“A clogged toilet, sink left running, and an overloaded washing machine can all be easily prevented, but it is not always easy with guests, small children, or domestic staff present in the household,” Congiusti says. “You can minimize, but never eliminate, human error.”

3. Fires

In terms of stress and expense, a house fire is, perhaps unsurprisingly, one of the worst home insurance claims. Unlike hail or wind damage, it’s not simply a matter of replacing roof or siding. Often it means moving out, living temporarily in a rental, and rebuilding a room—or even the whole house.

“The colder the winter, the more fires we see,” Buckel says. “People start supplementing their heating with a wood-burning stove, and we see a lot of claims coming out of those.”

How to prevent it: To avoid a house fire (and the associated damage), have your chimney inspected and regularly cleaned, and be alert for any fire risks around the home, such as space heaters or overloaded extension cords.

4. Washer hoses

It’s easy to forget about these hoses tucked behind your washing machine, but poor maintenance could lead to an expensive insurance claim—especially if your washer and dryer aren’t located in a basement.

“Washer hoses breaking in the basement is one thing, because there’s usually a drain there,” Buckel says. “But imagine one breaking in the second-floor laundry room.”

This dramatic failure could lead to what Buckel calls “significant claims”: up to six-figure losses.

How to prevent it: Regularly check and replace your hoses (at least every five years) to keep your washer from flooding the house.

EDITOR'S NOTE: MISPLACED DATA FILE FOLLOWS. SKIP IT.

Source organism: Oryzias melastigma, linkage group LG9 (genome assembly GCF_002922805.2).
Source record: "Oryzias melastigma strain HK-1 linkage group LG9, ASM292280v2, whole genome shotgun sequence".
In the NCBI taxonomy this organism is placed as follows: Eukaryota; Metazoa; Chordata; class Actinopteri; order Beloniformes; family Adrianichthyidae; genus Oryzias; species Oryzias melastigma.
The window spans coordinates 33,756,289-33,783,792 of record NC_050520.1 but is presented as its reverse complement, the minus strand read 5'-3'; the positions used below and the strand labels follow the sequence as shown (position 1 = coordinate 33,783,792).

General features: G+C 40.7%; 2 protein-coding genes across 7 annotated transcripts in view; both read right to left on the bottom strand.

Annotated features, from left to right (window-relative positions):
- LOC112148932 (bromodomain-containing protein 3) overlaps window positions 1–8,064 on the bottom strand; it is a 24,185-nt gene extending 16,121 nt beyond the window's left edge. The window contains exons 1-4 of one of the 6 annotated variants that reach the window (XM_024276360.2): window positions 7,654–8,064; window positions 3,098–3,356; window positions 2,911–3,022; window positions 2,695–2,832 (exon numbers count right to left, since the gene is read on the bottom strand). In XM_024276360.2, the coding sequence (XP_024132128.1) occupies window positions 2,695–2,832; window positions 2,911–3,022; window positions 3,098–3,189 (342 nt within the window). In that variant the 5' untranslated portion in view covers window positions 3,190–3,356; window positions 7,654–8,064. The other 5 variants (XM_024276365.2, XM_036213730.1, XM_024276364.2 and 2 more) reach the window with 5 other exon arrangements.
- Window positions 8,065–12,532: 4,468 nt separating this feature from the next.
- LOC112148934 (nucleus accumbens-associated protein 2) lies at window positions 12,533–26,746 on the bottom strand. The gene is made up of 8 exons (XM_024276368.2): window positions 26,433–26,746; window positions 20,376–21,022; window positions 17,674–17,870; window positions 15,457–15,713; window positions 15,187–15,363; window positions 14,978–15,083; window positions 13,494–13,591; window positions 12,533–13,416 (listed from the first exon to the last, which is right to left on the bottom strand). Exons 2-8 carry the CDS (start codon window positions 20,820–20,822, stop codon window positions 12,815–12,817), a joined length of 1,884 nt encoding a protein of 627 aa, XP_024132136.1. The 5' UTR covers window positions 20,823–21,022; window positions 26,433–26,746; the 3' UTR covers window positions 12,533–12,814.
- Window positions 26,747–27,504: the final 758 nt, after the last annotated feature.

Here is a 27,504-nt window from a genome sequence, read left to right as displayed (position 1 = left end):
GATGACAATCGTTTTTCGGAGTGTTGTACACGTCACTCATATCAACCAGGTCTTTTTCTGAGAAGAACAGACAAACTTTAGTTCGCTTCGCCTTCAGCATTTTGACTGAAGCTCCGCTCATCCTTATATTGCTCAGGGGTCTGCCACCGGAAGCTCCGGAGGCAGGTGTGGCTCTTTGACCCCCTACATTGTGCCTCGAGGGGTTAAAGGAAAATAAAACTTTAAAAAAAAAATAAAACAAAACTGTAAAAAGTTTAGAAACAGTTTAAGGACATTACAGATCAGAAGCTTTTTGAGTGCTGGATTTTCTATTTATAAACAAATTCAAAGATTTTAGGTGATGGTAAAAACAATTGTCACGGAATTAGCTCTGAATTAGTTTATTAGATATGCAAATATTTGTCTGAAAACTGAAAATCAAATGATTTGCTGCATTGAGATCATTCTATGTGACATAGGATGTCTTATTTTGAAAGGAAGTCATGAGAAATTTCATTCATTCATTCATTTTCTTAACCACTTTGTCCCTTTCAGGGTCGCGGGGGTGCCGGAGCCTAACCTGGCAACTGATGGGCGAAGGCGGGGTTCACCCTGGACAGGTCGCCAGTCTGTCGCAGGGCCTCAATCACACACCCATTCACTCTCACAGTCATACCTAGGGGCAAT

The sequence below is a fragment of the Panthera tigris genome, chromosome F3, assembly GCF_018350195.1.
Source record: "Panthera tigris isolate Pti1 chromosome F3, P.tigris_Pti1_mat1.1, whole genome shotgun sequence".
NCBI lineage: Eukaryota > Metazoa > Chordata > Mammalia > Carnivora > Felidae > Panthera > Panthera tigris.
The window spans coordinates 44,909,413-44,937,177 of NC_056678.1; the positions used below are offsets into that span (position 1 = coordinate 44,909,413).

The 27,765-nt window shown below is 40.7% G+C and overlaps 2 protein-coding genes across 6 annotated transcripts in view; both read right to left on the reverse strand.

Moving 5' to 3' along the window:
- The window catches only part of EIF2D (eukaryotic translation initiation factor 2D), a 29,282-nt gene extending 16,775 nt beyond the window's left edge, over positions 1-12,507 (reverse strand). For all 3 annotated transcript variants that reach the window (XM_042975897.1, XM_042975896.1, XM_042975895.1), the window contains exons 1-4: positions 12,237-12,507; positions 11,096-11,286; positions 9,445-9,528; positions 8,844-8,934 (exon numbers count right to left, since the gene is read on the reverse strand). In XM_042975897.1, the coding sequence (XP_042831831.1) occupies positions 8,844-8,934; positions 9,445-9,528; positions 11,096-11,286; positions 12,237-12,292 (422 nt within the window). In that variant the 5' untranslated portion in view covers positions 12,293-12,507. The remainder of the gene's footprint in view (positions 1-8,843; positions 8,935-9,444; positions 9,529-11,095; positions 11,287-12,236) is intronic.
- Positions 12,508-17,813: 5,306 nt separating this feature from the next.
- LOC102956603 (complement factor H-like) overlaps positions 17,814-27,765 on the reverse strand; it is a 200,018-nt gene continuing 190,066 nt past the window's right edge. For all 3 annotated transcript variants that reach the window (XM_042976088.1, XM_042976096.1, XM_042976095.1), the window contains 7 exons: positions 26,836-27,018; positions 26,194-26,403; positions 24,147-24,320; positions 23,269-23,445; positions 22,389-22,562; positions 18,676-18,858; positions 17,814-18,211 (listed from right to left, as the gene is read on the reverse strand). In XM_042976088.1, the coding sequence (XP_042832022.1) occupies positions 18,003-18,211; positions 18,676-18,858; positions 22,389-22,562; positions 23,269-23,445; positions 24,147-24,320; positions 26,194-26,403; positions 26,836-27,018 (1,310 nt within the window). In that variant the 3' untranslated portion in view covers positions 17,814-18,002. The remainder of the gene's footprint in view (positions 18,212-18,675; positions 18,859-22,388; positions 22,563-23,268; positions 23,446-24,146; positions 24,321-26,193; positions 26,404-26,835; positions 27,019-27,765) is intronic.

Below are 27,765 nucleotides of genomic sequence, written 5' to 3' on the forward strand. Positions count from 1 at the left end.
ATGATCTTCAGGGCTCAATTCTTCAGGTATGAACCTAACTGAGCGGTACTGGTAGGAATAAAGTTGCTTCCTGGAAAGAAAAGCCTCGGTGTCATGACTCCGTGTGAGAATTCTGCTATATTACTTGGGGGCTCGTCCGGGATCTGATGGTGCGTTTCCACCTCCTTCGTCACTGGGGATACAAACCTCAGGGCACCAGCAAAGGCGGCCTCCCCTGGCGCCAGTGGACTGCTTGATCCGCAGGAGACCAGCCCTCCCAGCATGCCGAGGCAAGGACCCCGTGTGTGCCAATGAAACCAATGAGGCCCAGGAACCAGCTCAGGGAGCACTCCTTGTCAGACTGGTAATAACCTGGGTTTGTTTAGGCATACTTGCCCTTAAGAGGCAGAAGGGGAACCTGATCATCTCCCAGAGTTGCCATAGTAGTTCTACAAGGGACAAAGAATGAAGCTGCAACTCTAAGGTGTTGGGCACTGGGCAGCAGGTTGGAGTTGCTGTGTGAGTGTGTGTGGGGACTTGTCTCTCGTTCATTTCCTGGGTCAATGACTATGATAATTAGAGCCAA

5. Flooding

While your home insurance should cover any home-related water damage from plumbing leaks, flooding caused by external forces —like an overflowing river—is typically not included in your regular home insurance plan.

“It’s a nationwide problem,” Buckel says.

Indeed: In 2016, only 12% of American homeowners had flood insurance.

“People think, ‘Oh well, I have to live in a flood zone to get flood insurance,'” Buckel says. “But 25% of all flood claims come from properties outside of a flood zone.”

How to prevent it: If there are any major bodies of water nearby—even if your home doesn’t technically fall in a flood zone (check here)—consider speaking with an agent. It’s better to be covered in case of disaster than to lose everything.

6. Service line breakages

You might not spend a lot of time thinking about your service lines—those large, in-ground pipes that swoop away your sewage and supply must-haves like water and gas—but if one breaks, you won’t be able to think of anything else. And these guys are surprisingly fragile: All you need is one rogue tree root breaking through the piping to screw up your month.